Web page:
Saturday, September 28, 2013

Cubans Are Losing Their Fear

Cubans Are Losing Their Fear / Antonio Rodiles, Estado de Sats
Posted on September 27, 2013

By Carmen Muñoz for

To Antonio G. Rodiles (born Havana, 1972) it seemed "unthinkable" that a
Cuban musician would dare to ask for free elections during an official
concert, until the jazz musician Roberto Carcassés did it last week in
the capital. "It's a sign of the new times," said this physicist,
director of the Estado de SATS (State of SATS) think tank, and
coordinator of the citizen campaign For Another Cuba. The arrest of the
human rights activist over 19 days last November, accompanied by a
brutal beating, had wide repercussions.

After participating in Prague in a forum about transitions, this Friday
he will meet in Madrid with the Secretary of State for Latin America,
Jesus Gracia, and speak at the Real Instituto Elcano. His biggest
challenge now is the international meeting on human rights that he is
preparing for this December 10 in Havana. "If now they let us (the
dissidents) travel. Why don't they let Cubans and interested foreigners
enter the country to participate in a civil society activity. We
challenge the system to demonstrate whether it is really changing or
not." This Saturday he returns to the island.

- Do you think Roberto Carcasses incident has ended with the sanction
imposed by the regime?*

AR: Robertico Carcassés will just have to deal with it, the regime is
waiting for the storm to pass to go after him. He has put on numerous
concerts, inside and outside the island, and has never put on any
demonstrations like this, even though people know that neither he nor
his father (the showman Bobby Carcassés) are unconditional supporters of
the regime, like Silvio Rodriguez. His daring is a sign that times are
changing in Cuba, people want substantial changes, of greater
significance, the current ones are just superficial. Cubans are losing
their fear, they are daring more, 54 years of a totalitarian regime is
too much time. They now understand that for there to be changes the
system must change. What Carcassés did was unthinkable, he didn't do it
as an act of suicide.

- Did the singer Silvio Rodriguez challenge the dictatorship by inviting
Carcassés to his concerts?

AR: Silvio tried to throw water on the fire, to find the smartest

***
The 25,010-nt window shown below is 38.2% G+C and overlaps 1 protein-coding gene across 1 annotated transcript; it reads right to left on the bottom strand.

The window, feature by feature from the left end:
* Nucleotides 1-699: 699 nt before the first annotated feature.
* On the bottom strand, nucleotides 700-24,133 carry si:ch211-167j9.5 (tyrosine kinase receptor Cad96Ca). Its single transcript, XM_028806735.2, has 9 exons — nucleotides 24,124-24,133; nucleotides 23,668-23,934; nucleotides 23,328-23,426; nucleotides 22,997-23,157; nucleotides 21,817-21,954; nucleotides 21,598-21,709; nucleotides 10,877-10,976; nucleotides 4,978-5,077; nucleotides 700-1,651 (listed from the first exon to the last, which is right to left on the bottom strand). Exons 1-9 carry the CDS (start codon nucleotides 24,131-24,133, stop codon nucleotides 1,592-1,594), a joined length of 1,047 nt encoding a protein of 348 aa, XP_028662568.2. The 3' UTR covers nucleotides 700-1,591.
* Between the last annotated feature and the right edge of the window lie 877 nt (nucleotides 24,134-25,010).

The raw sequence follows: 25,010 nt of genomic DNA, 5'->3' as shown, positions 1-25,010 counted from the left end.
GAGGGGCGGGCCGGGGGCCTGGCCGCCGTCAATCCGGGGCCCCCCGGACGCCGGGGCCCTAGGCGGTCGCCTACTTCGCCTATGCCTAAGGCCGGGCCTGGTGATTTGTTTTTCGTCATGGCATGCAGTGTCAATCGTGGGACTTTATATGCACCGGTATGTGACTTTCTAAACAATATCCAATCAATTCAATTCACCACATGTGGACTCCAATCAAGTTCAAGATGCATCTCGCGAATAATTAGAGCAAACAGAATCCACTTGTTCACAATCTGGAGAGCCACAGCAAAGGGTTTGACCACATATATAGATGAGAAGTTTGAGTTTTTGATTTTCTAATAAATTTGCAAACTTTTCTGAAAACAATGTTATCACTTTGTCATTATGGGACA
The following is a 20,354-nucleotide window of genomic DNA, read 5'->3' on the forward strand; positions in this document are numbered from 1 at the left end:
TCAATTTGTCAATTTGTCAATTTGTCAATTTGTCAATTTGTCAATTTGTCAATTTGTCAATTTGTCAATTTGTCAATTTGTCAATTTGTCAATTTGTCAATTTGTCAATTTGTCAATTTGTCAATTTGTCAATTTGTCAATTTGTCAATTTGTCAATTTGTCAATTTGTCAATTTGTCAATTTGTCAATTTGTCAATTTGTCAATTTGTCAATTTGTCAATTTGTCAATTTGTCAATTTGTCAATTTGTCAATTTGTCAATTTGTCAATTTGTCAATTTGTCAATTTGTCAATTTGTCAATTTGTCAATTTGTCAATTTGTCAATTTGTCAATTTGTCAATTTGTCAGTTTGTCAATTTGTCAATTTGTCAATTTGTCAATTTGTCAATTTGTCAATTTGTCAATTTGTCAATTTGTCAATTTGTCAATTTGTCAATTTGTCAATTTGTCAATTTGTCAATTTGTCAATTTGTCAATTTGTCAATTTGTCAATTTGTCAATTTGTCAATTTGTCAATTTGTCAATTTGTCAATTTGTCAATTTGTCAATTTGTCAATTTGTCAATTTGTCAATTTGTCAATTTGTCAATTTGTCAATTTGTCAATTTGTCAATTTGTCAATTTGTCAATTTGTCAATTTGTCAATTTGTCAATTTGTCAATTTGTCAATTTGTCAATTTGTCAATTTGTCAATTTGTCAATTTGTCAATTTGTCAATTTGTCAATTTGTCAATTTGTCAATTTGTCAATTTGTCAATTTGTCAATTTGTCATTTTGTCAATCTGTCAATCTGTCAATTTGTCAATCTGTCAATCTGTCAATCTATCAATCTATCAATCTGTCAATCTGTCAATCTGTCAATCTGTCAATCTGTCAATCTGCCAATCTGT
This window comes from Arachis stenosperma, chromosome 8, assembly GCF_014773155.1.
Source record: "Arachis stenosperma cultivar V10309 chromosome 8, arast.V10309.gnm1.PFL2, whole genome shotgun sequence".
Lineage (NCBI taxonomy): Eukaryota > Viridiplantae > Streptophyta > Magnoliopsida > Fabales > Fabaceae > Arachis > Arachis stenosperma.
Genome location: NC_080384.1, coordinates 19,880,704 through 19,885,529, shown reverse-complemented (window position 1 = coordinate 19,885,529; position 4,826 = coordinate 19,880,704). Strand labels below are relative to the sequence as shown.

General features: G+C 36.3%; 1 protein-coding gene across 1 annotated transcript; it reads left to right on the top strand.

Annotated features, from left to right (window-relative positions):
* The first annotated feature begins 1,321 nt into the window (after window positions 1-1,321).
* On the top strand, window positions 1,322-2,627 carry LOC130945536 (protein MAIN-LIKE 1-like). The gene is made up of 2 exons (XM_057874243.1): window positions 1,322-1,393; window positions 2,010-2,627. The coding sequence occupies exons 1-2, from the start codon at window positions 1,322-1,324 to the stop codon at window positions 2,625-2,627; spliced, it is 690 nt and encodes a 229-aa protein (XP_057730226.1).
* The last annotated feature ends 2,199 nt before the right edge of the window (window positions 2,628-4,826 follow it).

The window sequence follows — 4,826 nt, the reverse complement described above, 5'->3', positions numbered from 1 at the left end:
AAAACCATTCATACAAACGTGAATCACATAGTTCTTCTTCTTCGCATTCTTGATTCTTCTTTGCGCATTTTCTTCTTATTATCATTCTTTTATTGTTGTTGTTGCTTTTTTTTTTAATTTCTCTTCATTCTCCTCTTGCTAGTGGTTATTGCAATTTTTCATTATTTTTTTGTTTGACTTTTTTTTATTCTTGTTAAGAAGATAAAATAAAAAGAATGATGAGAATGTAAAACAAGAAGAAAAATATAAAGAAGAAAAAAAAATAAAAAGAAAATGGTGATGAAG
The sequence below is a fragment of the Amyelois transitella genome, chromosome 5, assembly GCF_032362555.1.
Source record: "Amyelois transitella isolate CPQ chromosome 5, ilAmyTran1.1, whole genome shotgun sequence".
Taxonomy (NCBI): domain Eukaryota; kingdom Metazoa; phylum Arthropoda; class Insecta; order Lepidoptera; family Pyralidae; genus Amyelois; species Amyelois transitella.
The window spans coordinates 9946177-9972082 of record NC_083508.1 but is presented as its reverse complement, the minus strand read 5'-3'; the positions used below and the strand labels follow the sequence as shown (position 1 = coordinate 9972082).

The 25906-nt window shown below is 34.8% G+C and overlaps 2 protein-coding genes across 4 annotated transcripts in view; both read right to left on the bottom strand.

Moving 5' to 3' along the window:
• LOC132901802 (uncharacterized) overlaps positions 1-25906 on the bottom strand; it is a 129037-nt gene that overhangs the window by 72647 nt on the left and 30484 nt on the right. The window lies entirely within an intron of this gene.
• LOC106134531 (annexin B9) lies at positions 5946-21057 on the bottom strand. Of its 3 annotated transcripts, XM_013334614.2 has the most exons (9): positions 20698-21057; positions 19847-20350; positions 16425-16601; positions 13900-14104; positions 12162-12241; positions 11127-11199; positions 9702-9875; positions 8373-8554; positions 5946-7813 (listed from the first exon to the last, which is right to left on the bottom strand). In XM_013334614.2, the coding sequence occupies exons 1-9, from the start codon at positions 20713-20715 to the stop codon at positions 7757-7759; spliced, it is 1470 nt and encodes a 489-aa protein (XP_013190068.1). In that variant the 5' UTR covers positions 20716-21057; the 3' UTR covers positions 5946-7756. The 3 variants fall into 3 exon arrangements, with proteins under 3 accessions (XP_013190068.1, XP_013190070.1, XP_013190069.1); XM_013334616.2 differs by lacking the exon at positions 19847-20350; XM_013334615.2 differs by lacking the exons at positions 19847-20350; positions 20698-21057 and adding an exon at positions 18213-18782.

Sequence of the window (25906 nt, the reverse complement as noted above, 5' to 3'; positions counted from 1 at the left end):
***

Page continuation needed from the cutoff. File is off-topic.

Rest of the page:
solution for the system. The censorship of Carcassés censorship would
have implied that the news of the act of free speech had acquired major
notoriety, counterproductive for the regime.

- What message about the Cuban reforms did you send to Spain?

AR: They are totally inadequate, especially when the country is
undergoing such an crisis. For Cuba not to collapse we need to undertake
structural changes that would imply accepting all the political,
economic, social and cultural rights contained in the UN covenants to
enter into a real transition process.

- What do you think the appeal this week from the Cuban Catholic Church
for political changes to accompany the economic?

AR: Recently the Church has taken an unwise position. However, it seems
very important to me as a political actor and it would be highly
recommended to begin to focus on and respect the fundamental rights in
Cuba. If that happens, it could play a vital role in the short and
medium term.

- Do the new times also affect the dissidence?

AR: There is a rethinking of many points of strategy, of projection,
that may have had something to do with the ability to make contact with
the outside world through immigration reform. Opponents can travel and
make contact with politicians from other countries, Cubans abroad …
which leads to a new scenario.

- And to repression?

AR: They have changed their tactics but continue doing it. Now it's
surgical, focused on the projects and actors that the Government
considers dangerous to its totalitarian hegemony of power. There are
still beatings, large operations to block the opposition from attending
events, and short duration arrests. Lately they don't even take those
the arrest to police stations, they abandon them in inhospitable places.

State of SATS and For Another Cuba

During the summer of 2010, Antonio G. Rodiles launched this "think tank
mixed with art" in order to "create a public space for discussions" in
Cuba among intellectuals, artists and human rights activists . A group
of eight people, among them the writer and political prisoner Angel
Santiesteban, coordinate exhibitions, documentaries, debates or videos
that seek to impact the civil society.

From these discussions, emerged the idea of promoting the For Another
Cuba campaign, with the objective of urging the Castro regime to ratify
and implement two United Nations covenants on civil and political
rights, and on economic, social and cultural United Nations. The creator
and director of Estado de SATS adds that "its implementation is a kind
of road map to begin the transition from the recognition of fundamental

Translator's note:
*After this interview the regime withdrew the sanction — that he would
not be allowed to perform in public — against Robertico Carcassés.

Source: ABC.ES. Interview originally published on 9 September 2013

Source: "Cubans Are Losing Their Fear / Antonio Rodiles, Estado de Sats
| Translating Cuba" -

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